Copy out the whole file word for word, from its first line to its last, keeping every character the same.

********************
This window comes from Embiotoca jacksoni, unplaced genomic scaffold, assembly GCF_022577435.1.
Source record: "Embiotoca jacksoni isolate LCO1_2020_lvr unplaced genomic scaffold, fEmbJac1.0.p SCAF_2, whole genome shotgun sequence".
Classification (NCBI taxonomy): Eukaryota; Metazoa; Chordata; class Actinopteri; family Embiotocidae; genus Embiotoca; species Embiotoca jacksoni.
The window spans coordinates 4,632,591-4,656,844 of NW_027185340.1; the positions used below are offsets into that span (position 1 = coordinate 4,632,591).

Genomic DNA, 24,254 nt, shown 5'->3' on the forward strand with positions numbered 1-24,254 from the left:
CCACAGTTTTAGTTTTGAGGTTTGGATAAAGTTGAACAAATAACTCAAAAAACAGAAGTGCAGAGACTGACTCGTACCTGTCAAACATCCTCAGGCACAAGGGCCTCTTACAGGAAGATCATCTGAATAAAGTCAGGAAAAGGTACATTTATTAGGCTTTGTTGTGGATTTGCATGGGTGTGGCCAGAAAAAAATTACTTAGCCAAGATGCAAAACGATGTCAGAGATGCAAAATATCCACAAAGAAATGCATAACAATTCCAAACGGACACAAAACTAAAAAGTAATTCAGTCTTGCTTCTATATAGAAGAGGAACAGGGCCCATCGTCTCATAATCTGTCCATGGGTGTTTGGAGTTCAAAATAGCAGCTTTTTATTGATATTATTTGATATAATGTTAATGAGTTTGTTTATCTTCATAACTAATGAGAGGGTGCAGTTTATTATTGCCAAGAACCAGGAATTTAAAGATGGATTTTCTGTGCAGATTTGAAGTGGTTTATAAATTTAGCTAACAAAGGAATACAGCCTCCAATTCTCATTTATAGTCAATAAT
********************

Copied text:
This window comes from Embiotoca jacksoni, unplaced genomic scaffold, assembly GCF_022577435.1.
Source record: "Embiotoca jacksoni isolate LCO1_2020_lvr unplaced genomic scaffold, fEmbJac1.0.p SCAF_2, whole genome shotgun sequence".
Classification (NCBI taxonomy): Eukaryota; Metazoa; Chordata; class Actinopteri; family Embiotocidae; genus Embiotoca; species Embiotoca jacksoni.
The window spans coordinates 4,632,591-4,656,844 of NW_027185340.1; the positions used below are offsets into that span (position 1 = coordinate 4,632,591).

Genomic DNA, 24,254 nt, shown 5'->3' on the forward strand with positions numbered 1-24,254 from the left:
CCACAGTTTTAGTTTTGAGGTTTGGATAAAGTTGAACAAATAACTCAAAAAACAGAAGTGCAGAGACTGACTCGTACCTGTCAAACATCCTCAGGCACAAGGGCCTCTTACAGGAAGATCATCTGAATAAAGTCAGGAAAAGGTACATTTATTAGGCTTTGTTGTGGATTTGCATGGGTGTGGCCAGAAAAAAATTACTTAGCCAAGATGCAAAACGATGTCAGAGATGCAAAATATCCACAAAGAAATGCATAACAATTCCAAACGGACACAAAACTAAAAAGTAATTCAGTCTTGCTTCTATATAGAAGAGGAACAGGGCCCATCGTCTCATAATCTGTCCATGGGTGTTTGGAGTTCAAAATAGCAGCTTTTTATTGATATTATTTGATATAATGTTAATGAGTTTGTTTATCTTCATAACTAATGAGAGGGTGCAGTTTATTATTGCCAAGAACCAGGAATTTAAAGATGGATTTTCTGTGCAGATTTGAAGTGGTTTATAAATTTAGCTAACAAAGGAATACAGCCTCCAATTCTCATTTATAGTCAATAAT